In Germany headscarf bans in a variety of public institutions have sparked large disagreement in society and posed a challenge for courts and legislatures for some time. The most recent debate regards headscarf bans for judges and legal trainees. The Federal Constitutional Court (FCC), in its decision on interim measures of 27 June 2017, denied the protection of the legal trainee’s interests who had been forbidden to sit at the judge’s table wearing a headscarf. The decision in the main proceedings is expected to be rendered before the end of this year.
In 2015, the FCC declared a general headscarf ban for teachers in public schools unconstitutional and held that the mere wearing of a headscarf on behalf of a State official (a teacher in that case) does not jeopardise the neutrality of the state. Yet, the FCC, justifying its recent rejection of interim relief, emphasises the requirement of “absolute neutrality” in the realm of judicial activity. The decision not to grant interim legal protection to a headscarf wearing legal trainee raises questions regarding the underlying, possibly divergent notions and demands of neutrality that apply in different public facilities.
The understanding of state neutrality in German constitutional law is different to the French concept of laïcité, requiring a strict separation of state and religion. The German Basic Law (BL) endorses an open, comprehensive and pluralistic understanding of neutrality, encouraging freedom of faith equally for all beliefs. Art. 33(3) BL explicitly states that the “eligibility for public office […] shall [not] be dependent upon religious affiliation”. Are there, then, particular requirements of neutrality, unique to the judicial context which may justify a headscarf ban in court? A demand of “absolute neutrality” towards the parties to the proceedings may result from the immediate nature of sovereign power exercised in the courtroom. Further, there are special regulations of neutrality for judges: Art. 97 BL provides for judicial independence and particular dress codes exist that require the wearing of a robe, symbolizing the commitment to fairness and neutrality.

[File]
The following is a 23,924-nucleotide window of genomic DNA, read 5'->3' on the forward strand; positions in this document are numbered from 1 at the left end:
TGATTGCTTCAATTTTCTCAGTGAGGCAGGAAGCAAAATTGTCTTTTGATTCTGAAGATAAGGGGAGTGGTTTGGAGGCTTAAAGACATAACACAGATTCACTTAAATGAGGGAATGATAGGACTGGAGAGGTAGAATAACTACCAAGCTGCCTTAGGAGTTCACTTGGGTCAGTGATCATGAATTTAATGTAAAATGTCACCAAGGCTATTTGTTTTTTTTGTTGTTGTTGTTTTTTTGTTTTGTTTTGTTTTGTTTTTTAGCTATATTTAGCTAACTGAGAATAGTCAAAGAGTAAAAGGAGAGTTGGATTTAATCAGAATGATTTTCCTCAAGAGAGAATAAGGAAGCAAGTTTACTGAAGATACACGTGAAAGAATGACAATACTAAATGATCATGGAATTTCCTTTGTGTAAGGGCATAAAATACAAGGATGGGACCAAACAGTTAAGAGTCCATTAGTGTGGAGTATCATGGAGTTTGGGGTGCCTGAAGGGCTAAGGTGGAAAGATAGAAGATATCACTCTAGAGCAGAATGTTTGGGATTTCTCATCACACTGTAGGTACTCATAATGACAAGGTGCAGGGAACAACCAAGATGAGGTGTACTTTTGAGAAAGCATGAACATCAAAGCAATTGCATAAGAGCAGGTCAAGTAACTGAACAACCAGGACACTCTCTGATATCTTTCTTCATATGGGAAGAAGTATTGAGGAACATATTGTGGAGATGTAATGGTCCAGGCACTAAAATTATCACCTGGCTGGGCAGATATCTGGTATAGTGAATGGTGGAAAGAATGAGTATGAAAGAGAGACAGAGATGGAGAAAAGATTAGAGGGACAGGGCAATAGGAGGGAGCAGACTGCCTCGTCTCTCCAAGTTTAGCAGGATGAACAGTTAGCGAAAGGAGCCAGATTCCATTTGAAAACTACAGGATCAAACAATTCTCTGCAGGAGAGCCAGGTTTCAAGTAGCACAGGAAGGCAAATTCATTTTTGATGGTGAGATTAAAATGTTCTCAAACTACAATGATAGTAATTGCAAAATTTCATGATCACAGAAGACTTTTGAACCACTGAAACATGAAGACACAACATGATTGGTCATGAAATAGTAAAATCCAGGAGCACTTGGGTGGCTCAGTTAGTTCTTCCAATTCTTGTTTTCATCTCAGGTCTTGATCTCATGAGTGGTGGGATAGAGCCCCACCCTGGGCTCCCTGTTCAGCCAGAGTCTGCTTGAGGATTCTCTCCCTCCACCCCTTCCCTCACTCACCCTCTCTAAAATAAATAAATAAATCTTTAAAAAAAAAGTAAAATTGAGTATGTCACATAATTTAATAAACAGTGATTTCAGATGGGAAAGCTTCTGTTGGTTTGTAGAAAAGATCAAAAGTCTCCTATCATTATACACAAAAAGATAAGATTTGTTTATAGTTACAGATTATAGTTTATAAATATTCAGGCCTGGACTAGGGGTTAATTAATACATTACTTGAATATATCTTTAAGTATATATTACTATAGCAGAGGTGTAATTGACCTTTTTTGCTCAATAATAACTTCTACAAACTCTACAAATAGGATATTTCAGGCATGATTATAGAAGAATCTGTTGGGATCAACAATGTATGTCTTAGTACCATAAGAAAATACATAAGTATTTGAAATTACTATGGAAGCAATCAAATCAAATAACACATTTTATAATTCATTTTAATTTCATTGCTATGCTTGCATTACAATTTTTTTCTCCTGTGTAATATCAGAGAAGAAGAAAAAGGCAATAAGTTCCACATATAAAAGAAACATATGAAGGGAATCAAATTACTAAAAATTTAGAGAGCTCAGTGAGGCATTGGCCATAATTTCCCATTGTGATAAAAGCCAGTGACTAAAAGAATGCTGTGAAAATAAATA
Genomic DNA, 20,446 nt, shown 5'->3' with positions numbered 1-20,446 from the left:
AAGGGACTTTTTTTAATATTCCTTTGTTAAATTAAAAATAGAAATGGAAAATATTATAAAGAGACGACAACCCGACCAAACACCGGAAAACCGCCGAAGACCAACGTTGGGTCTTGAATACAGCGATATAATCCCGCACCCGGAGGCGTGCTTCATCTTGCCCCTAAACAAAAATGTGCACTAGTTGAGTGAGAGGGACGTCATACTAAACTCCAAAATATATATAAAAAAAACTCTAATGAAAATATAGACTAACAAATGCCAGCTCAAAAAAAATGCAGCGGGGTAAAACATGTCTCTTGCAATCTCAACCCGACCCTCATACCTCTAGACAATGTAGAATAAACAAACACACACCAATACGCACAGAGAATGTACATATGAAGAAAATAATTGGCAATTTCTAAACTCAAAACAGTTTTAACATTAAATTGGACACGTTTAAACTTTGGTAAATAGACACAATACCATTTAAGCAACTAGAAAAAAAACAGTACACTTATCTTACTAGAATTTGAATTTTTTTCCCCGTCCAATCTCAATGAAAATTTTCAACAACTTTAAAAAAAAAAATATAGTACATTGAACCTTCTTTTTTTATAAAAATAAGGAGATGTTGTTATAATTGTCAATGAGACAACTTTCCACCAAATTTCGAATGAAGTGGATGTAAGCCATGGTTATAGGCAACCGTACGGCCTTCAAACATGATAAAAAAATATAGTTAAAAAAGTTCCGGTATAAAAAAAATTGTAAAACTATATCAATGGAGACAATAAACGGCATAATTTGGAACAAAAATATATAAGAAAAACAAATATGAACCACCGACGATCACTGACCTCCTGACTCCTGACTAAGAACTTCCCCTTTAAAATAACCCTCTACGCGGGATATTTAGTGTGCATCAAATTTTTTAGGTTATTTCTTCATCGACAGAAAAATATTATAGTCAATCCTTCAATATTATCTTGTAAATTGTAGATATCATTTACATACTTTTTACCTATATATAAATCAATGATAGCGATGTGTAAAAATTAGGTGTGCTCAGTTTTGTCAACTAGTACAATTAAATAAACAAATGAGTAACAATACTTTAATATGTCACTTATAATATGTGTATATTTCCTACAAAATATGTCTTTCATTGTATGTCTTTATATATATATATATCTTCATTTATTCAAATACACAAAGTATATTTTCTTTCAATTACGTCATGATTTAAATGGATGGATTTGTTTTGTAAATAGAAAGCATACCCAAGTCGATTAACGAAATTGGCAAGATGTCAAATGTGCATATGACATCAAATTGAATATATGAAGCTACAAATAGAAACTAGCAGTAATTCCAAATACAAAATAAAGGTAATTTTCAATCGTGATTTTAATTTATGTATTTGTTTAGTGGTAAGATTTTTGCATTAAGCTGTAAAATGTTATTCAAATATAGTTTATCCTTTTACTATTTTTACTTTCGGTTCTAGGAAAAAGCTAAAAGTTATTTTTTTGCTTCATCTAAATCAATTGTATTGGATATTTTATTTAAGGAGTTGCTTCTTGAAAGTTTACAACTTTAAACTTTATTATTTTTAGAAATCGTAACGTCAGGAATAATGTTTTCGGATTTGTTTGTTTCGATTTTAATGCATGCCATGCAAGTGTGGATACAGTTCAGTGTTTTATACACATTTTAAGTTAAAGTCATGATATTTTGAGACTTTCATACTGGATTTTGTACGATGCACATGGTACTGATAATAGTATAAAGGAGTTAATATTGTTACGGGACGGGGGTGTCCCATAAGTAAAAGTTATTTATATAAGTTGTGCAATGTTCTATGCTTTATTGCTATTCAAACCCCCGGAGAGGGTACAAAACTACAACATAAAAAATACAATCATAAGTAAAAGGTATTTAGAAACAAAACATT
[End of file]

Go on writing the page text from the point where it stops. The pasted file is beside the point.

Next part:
First and foremost, it appears crucial to clarify to what extent a ban is a suitable means of promoting judicial neutrality. Does a judge’s headscarf affect neutrality at all? It is far from clear that the Muslim faith of a headscarf wearing judge is more likely to influence her decision making than the “invisible” beliefs or political convictions of others. The assumption that a Muslim judge, who has successfully completed many years of cumbersome legal training, suddenly aligns her decisions with the doctrine of her faith instead of the law, seems to be nothing more than a speculative allegation. It is even worth questioning whether – against the backdrop of the significant number of Christian judges sitting on German benches – a plurality of judges including Muslim women is ultimately more conducive to genuinely fair and neutral decisions. This objection seems particularly compelling in Bavaria, where crucifixes adorn the walls of all courtrooms.
If neutrality itself – in the sense of a potential impact of the headscarf on the outcome of a specific case – is not at stake, then why the concerns? It has often been argued that it is the “appearance of neutrality” that matters and deserves protection, as it is essential to the trust in and the acceptance of the judiciary and to the functioning and effectiveness of the entire legal order. This argument may be traced back to the famous quote from R v Sussex Justices, where it was held that “justice should not only be done, but should manifestly and undoubtedly be seen to be done”. In concrete terms, this reasoning means that the concerns of the general public about a Muslim judge’s inability to render fair and impartial judgments are capable of justifying a headscarf ban. But does such (subjective) appearance of bias, which is arguably based on discriminatory prejudices against Muslim women, deserve protection? It is noteworthy that in the past there used to be a general disbelief in women having the competence to serve as judges. Fortunately, this prejudice could be refuted by proof of the contrary.
The FCC decided that state officials enjoy the full protection of fundamental rights under the Basic Law. Hence, the Muslim women concerned by the bans can invoke a variety of fundamental rights: their religious freedom and occupational freedom as well as their right not to be discriminated against on grounds of religion and gender. Against this backdrop, a ban which is barely capable of enhancing judicial neutrality, but in a position to inhibit Muslim women’s access to the labour market and confirm and reinforce widespread stereotypes and prejudices against Muslims generally, appears highly problematic.